A calibrated, non-invasive method for measuring the internal interface height field at high resolution in the rotating, two-layer annulus
Williams, P. D., Read, P.L. and Haine, T.W.N. (2004) A calibrated, non-invasive method for measuring the internal interface height field at high resolution in the rotating, two-layer annulus. Geophysical & Astrophysical Fluid Dynamics, 98 (6). pp. 453-471. ISSN 0309-1929
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To link to this article DOI: 10.1080/03091920412331296366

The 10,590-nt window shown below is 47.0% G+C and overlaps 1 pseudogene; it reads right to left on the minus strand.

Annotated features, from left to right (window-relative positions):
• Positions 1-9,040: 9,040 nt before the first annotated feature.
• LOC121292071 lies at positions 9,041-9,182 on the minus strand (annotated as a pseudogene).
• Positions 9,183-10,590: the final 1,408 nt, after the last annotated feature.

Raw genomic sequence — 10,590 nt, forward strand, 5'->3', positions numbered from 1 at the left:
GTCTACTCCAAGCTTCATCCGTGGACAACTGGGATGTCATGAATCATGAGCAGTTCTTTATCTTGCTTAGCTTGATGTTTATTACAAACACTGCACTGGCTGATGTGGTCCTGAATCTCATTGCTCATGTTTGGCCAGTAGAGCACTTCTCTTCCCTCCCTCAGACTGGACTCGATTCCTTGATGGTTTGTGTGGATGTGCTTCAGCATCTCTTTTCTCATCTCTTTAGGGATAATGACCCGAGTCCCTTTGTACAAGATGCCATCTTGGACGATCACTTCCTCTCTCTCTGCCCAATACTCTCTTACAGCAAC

We describe a remote sensing method for measuring the internal interface height field in a rotating, two-layer annulus laboratory experiment. The method is non-invasive, avoiding the possibility of an interaction between the flow and the measurement device. The height fields retrieved are accurate and highly resolved in both space and time. The technique is based on a flow visualization method developed by previous workers, and relies upon the optical rotation properties of the working liquids. The previous methods returned only qualitative interface maps, however. In the present study, a technique is developed for deriving quantitative maps by calibrating height against the colour fields registered by a camera which views the flow from above. We use a layer-wise torque balance analysis to determine the equilibrium interface height field analytically, in order to derive the calibration curves. With the current system, viewing an annulus of outer radius 125 mm and depth 250 mm from a distance of 2 m, the inferred height fields have horizontal, vertical and temporal resolutions of up to 0.2 mm, 1 mm and 0.04 s, respectively.